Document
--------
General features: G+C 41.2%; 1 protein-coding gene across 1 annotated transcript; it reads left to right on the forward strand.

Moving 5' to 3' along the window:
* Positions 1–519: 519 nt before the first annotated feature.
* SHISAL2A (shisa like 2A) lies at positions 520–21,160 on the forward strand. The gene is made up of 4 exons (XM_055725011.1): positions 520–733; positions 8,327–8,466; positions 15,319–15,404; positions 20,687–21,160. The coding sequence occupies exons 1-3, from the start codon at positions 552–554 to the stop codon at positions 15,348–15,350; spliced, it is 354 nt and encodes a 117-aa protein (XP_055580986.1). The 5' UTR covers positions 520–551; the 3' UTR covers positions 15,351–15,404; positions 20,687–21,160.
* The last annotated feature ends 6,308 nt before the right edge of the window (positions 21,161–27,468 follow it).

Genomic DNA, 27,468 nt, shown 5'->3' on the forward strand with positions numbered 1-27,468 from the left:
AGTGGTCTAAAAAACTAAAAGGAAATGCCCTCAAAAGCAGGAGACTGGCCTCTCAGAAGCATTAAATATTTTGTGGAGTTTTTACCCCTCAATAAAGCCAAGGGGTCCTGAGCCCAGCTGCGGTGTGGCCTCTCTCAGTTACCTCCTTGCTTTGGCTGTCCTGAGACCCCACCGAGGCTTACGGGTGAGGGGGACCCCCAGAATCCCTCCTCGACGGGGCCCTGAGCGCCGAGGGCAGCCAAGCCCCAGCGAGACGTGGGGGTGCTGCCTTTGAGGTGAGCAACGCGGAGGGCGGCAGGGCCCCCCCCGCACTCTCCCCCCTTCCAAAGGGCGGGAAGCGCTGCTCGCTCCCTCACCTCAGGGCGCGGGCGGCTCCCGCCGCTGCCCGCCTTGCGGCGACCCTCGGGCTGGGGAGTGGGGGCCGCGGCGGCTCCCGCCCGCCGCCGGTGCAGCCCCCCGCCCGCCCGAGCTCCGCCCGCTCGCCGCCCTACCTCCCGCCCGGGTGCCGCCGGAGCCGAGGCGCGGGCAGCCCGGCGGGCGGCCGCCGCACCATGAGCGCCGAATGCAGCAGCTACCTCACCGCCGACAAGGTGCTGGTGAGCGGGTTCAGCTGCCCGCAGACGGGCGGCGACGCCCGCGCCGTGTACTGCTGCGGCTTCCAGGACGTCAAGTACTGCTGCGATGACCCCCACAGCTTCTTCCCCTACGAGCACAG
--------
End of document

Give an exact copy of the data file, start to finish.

General features: G+C 41.2%; 1 protein-coding gene across 1 annotated transcript; it reads left to right on the forward strand.

Moving 5' to 3' along the window:
* Positions 1–519: 519 nt before the first annotated feature.
* SHISAL2A (shisa like 2A) lies at positions 520–21,160 on the forward strand. The gene is made up of 4 exons (XM_055725011.1): positions 520–733; positions 8,327–8,466; positions 15,319–15,404; positions 20,687–21,160. The coding sequence occupies exons 1-3, from the start codon at positions 552–554 to the stop codon at positions 15,348–15,350; spliced, it is 354 nt and encodes a 117-aa protein (XP_055580986.1). The 5' UTR covers positions 520–551; the 3' UTR covers positions 15,351–15,404; positions 20,687–21,160.
* The last annotated feature ends 6,308 nt before the right edge of the window (positions 21,161–27,468 follow it).

Genomic DNA, 27,468 nt, shown 5'->3' on the forward strand with positions numbered 1-27,468 from the left:
AGTGGTCTAAAAAACTAAAAGGAAATGCCCTCAAAAGCAGGAGACTGGCCTCTCAGAAGCATTAAATATTTTGTGGAGTTTTTACCCCTCAATAAAGCCAAGGGGTCCTGAGCCCAGCTGCGGTGTGGCCTCTCTCAGTTACCTCCTTGCTTTGGCTGTCCTGAGACCCCACCGAGGCTTACGGGTGAGGGGGACCCCCAGAATCCCTCCTCGACGGGGCCCTGAGCGCCGAGGGCAGCCAAGCCCCAGCGAGACGTGGGGGTGCTGCCTTTGAGGTGAGCAACGCGGAGGGCGGCAGGGCCCCCCCCGCACTCTCCCCCCTTCCAAAGGGCGGGAAGCGCTGCTCGCTCCCTCACCTCAGGGCGCGGGCGGCTCCCGCCGCTGCCCGCCTTGCGGCGACCCTCGGGCTGGGGAGTGGGGGCCGCGGCGGCTCCCGCCCGCCGCCGGTGCAGCCCCCCGCCCGCCCGAGCTCCGCCCGCTCGCCGCCCTACCTCCCGCCCGGGTGCCGCCGGAGCCGAGGCGCGGGCAGCCCGGCGGGCGGCCGCCGCACCATGAGCGCCGAATGCAGCAGCTACCTCACCGCCGACAAGGTGCTGGTGAGCGGGTTCAGCTGCCCGCAGACGGGCGGCGACGCCCGCGCCGTGTACTGCTGCGGCTTCCAGGACGTCAAGTACTGCTGCGATGACCCCCACAGCTTCTTCCCCTACGAGCACAG